When news broke that Lord Ahmed had allegedly blamed Jews for his 12-week stint behind bars for killing a man through reckless driving, I tweeted my disgust with his blatant expression of prejudice. Many Muslims echoed my sentiments.
That's why Mehdi Hasan latest blog "The Sorry Truth Is That the Virus of Anti-Semitism Has Infected the British Muslim Community" has left me feeling uncomfortable.
A critical factor in Lord Ahmed's statement was his audience. Speaking in Pakistan where radical groups regularly peddle anti-Semitic libel, he thought his words would find resonance. Do I think he would have made that same statement to a British Muslim audience, even if he thought the cameras weren't watching? No I don't. Because regardless of the anti-Semitism of certain elements among British Muslims, anti-Semitic discourse is not considered acceptable and does not routinely go unchallenged.
On one hand, Mehdi is absolutely right to point out that anti-Semitic attitudes are not uncommon in Muslim circles and have become somewhat normalised, concealing the ugly face of hate behind objections to Israeli policies and spurious claims of Jewish conspiracies. The Israeli-Palestinian conflict is the stumbling block in much Jewish-Muslim dialogue. As one interfaith activist told me, "we're fine as long as we steer away from Middle East politics". The single biggest issue which fosters animosity towards Jews, whom some erroneously fail to distinguish from expansionist Israelis, is the Israel-Palestine conflict. This doesn't make the intolerance any less inexcusable of course. The other significant factor fostering anti-Semitism is conspiracy theories, an unfortunate import from many Muslim majority countries, where opaque and autocratic governing structures lend themselves to an unhealthy fixation with the machinations of "dark forces". Both tensions over the Middle East conflict, as well as conspiracy theories go some way towards explaining the existence of anti-Semitic attitudes. They certainly don't excuse them.
On the other hand, I do not see such views as being tolerated, considered acceptable or even being ignored - on the few occasions I have witnessed anti-Jewish sentiment, I have seen it robustly challenged usually by the "mild-mannered and well-integrated British Muslims" Mehdi refers to. That said, I've also witnessed an elderly Muslim man remonstrating an over-zealous youth by reminding him that our forefather Prophet Abraham, whom we praise alongside Prophet Mohamed in all five of our daily prayers, was the patriarch of the Jewish people. So while I support Mehdi for taking a stand against anti-Semitism and urging Muslims to be as diligent in denouncing it as they are Islamophobia, I reject the presumed community complicity implied by his reference to "our dirty little secret".
It's disheartening to hear Mehdi's been witness to so much anti-Semitism, but it is important to recall that his, like mine, is just one experience amongst many. More reliable indicators of Muslim-Jewish relations are the sheer number of co-operative initiatives and evidence of mutual solidarity. In 2009, following the Israeli onslaught against Gaza, British Muslims rallied together to denounce anti-Semitic attacks amid fears of a backlash against Jewish communities in Britain. In March last year when Mohamed Merah opened fire on a Jewish school in Toulouse, killing seven, Jews and Muslims marched together in a show of solidarity against hate. The Gathering of European Muslim and Jewish Leaders regularly brings together over 70 religious leaders as part of an effort to develop good Muslim-Jewish relations across Europe. Such displays of camaraderie are not anomalous.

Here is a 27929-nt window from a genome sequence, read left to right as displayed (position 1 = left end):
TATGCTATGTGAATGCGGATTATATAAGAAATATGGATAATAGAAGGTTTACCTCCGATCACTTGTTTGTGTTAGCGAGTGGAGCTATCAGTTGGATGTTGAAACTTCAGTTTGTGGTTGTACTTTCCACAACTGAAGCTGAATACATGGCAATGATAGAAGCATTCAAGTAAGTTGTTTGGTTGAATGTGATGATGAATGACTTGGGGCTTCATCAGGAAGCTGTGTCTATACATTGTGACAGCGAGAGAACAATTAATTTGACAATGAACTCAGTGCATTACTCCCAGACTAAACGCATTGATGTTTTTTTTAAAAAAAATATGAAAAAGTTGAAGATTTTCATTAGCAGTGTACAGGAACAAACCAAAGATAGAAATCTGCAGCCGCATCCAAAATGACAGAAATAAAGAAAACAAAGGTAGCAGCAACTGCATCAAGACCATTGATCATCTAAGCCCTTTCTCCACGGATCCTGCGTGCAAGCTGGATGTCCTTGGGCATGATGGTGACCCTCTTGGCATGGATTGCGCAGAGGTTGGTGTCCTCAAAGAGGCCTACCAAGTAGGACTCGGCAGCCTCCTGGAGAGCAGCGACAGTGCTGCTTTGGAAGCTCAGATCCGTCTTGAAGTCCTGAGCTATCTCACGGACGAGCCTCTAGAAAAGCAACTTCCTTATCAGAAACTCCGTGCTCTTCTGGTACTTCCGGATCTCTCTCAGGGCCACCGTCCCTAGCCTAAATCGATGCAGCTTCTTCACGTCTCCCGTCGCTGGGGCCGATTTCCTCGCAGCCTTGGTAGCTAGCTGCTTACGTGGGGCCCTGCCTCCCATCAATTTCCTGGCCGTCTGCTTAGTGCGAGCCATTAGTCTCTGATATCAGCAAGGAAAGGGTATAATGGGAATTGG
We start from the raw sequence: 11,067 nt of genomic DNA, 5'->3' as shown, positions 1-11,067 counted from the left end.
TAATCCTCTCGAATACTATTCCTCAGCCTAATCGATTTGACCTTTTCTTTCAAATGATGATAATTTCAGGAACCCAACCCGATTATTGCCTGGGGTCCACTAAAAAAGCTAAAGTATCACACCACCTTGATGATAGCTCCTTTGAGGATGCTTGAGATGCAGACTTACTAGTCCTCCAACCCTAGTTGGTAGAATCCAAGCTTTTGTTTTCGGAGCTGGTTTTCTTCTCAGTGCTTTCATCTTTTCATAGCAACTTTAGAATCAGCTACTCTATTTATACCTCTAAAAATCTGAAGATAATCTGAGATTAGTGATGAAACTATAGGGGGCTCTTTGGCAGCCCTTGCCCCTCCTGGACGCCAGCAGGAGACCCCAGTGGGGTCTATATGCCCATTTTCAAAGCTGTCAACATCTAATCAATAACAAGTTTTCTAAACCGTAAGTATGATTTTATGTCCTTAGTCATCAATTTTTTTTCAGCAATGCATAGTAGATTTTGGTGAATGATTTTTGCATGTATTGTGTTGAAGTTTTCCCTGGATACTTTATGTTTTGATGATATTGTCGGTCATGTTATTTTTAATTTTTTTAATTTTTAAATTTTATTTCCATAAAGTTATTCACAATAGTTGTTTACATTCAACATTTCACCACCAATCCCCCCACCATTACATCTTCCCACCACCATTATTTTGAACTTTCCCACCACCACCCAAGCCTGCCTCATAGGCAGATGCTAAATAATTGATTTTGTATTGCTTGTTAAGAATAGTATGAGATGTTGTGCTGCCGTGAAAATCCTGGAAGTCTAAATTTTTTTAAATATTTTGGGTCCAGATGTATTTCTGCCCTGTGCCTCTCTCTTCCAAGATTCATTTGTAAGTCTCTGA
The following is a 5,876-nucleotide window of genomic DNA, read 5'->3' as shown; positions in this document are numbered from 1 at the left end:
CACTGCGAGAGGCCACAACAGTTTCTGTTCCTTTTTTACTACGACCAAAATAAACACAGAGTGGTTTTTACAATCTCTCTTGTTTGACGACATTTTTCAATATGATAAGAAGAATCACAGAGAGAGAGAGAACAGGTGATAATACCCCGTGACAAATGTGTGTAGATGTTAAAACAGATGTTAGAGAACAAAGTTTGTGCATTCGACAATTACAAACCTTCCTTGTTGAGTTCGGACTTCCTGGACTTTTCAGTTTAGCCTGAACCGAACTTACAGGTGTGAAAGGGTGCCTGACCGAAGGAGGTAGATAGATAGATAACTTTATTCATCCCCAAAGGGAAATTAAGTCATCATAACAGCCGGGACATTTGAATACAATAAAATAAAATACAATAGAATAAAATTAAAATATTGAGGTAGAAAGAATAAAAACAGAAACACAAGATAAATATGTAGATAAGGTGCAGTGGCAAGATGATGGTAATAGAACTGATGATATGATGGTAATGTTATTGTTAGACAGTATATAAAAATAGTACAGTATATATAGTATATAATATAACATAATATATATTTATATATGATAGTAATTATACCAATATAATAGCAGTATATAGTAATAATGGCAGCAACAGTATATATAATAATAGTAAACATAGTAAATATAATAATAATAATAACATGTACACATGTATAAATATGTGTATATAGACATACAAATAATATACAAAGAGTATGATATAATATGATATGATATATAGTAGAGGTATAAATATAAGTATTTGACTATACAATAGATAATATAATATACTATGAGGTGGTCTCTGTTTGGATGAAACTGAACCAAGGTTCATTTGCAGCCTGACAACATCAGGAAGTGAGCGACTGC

Mehdi's presumption of group guilt undermines the valuable work being done by many interfaith groups - the MUJU Comedy Crew, the Joseph Interfaith Foundation and the Three Faiths Foundation, among others - in recognition of our shared heritage. It also unfairly tarrs the vast majority of Muslims who do in fact reject anti-Semitism and who risk henceforth being viewed with suspicion.
Commenting on a Gallup poll which showed that in the US, the single most powerful predictor of "a great deal" of prejudice toward Muslims is equivalent negative bias toward Jews, James Carroll wrote: "Anti-Semitism and Islamophobia are halves of the same walnut. That is surprising because Jews and Muslims are widely perceived-and often perceive themselves-as antagonists occupying opposite poles in the great contemporary clash of cultures". The reality is that Jews and Muslims share the same struggle against intolerance and prejudice and many are united in opposing regressive legislation which affects the practice of rituals central to both faiths.
When Baroness Warsi stated that Islamophobia had "passed the dinner-table test" in Britain, she referred to the way in which anti-Muslim sentiment is increasingly perceived as normal. It is a misnomer to argue that anti-Semitism has passed the same threshold in the British Muslim community. Any intolerance is too much intolerance and so I applaud Mehdi for highlighting the critical importance of standing against bigotry in all its forms. I just hope his somewhat rash generalisations won't be used to validate anti-Muslim prejudice, and that we can all move away from notions of 'the other' in order to find ways to work towards the common good.